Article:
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Lanesboro flourishes as niche community

Fri, Jan 22nd, 2010
Posted in Progress Edition

A photo overlooking Lanesboro.

When economic gloom and doom seemed to dominate the nation's landscape in 2009, the city of Lanesboro's report card was far more positive last year. Not only was lodging up some nine percent, according to Lanesboro's Mayor Steve Rahn, but the town's restaurants saw increased traffic and record numbers attended performances at the Commonweal Theatre. The recently merged Lanesboro Arts Council and the Cornucopia Arts Center saw an increase in sales and event traffic and retailers held their own, according to Rahn. Attendance grew at last year's annual Rhubarb Festival, honoring the herbaceous perennial, demonstrating that Lanesboro has created its own unique niche in southeastern Minnesota.

Key Accomplishments

Being proclaimed Bed and Breakfast Capital of Minnesota and one of the prettiest towns by Forbes Traveler, along with receiving a $35,000 grant for new playground equipment, ranks right up there at the top of the town's highlights for '09, according to City Administrator Bobbie Vickerman. "These were great accomplishments for both the city and the chamber," she said. And there was even more good press. Lanesboro was cited as a great autumn getaway in a September issue of the Minneapolis Star and Tribune and Mother Earth News touted Lanesboro's active arts scene, proximity to the Root River Trail and local food offerings in its "11 Great Places You've (Maybe) Never Heard of" 2009 Edition. The added publicity was welcomed and supported the chamber's tourism vision of being the premier arts and culture destination in the Midwest.

The word appears to be out, especially as it relates to the Lanesboro arts scene. According to Hal Cropp, artistic director of the Commonweal Theatre Company, 2009 was a record-breaking season, boasting 14 sold out shows. More than 25,500 theatre enthusiasts attended performances, with a whopping 7,600 attending The Odd Couple alone. Down the street, John Davis, executive director of the Cornucopia Arts Center was excited about the successful merger of the Cornucopia and the Lanesboro Arts Council into a more synergistic unit - The Lanesboro Arts Center. "Having one organization that utilizes the same marketing, volunteer base and programming efforts just seemed to make sense," Davis said. It's a lot of good coming together in one package, according to Beth Hennessy, Arts Center board member. "The merger joins two organizations that each has a strong and unique history of arts programming," Hennessy said. Enthusiasm for the visual and performing arts continues to grow in Lanesboro, both at Cornucopia and at the St. Maine Theatre, as does excitement and attendance at Art in the Park, the annual arts festival held each year on Father's Day.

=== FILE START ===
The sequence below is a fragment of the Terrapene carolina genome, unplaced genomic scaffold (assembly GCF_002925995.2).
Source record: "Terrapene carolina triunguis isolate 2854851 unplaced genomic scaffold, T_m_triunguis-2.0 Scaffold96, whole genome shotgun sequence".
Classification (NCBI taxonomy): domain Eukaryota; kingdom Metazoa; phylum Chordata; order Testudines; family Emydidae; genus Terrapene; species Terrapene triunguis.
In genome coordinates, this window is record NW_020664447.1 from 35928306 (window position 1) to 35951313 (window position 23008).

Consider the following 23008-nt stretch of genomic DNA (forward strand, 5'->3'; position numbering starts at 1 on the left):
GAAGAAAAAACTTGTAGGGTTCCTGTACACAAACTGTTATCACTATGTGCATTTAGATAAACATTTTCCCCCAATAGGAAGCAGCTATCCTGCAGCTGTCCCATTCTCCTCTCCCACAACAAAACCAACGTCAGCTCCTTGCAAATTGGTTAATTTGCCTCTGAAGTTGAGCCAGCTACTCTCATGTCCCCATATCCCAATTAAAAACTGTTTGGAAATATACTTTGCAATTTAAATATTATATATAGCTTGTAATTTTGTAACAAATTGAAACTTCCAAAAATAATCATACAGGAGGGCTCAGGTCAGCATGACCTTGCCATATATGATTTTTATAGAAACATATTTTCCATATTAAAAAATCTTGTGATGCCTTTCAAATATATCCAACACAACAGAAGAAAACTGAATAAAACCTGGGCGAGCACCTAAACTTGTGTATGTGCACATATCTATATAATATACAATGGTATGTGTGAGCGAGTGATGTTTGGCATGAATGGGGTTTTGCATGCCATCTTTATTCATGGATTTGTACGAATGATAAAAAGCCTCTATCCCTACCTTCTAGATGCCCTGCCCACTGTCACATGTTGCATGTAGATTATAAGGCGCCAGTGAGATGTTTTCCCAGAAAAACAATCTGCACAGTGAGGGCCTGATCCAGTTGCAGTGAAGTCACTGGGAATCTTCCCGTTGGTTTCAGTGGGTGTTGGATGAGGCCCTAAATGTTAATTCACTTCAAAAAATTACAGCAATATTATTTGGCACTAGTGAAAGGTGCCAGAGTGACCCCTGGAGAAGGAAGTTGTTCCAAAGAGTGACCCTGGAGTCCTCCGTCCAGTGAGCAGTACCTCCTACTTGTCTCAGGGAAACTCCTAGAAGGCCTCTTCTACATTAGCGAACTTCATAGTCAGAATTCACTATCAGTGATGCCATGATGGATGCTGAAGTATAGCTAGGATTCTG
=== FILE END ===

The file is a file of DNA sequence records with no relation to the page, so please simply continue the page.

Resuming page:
For innkeepers, business was steady in 2009, hosting many who opted for "staycations," a closer-to-home getaway. A November open house, designed to promote Lanesboro lodging properties in the quiet season, drew more than 600 people to Lanesboro. "The response to our Christmas Open House Tour was overwhelming," said Colleen Lamon, manager of Stone Mill Suites and administrative assistant at the Lanesboro Chamber. Plans are underway for a new and improved tour this December.

At the chamber's annual meeting recently, those gathered discussed ways to continue marketing the Lanesboro experience, according to Julie Kiehne, director of the Lanesboro Area Chamber of Commerce. "Lanesboro has great energy, volunteers and ambition," she said. She acknowledged the nine-member chamber board of directors for being forward thinkers. "They continually raise the bar and give me the freedom to bring on new programs," she said. The bustle of the busy season is now a faint memory, and the Chamber expects to focus more on marketing Lanesboro's "quiet season" going forward.

Another of the city and chamber's priorities is to sustain businesses currently occupying the streets of Lanesboro. "We need to optimize what we have," Kiehne said. That includes promoting businesses like family-owned Scenic Valley Winery, offering a variety of wines made from local fruits, berries and vegetables. Celebrating its 25th year in business, the winery was recently honored by being named to the Great River Road Wine Trail, listing Minnesota's, Wisconsin's and Iowa's great wineries.

Other businesses, like Prana Healing, serve a more local clientele. Owner Sue Betts has extended her offerings due to local demand. "We grew so fast, we had to expand," she said. Betts is bringing on three new massage therapists, who each bring their own special expertise to the physical, emotional and spiritual healing of their customers.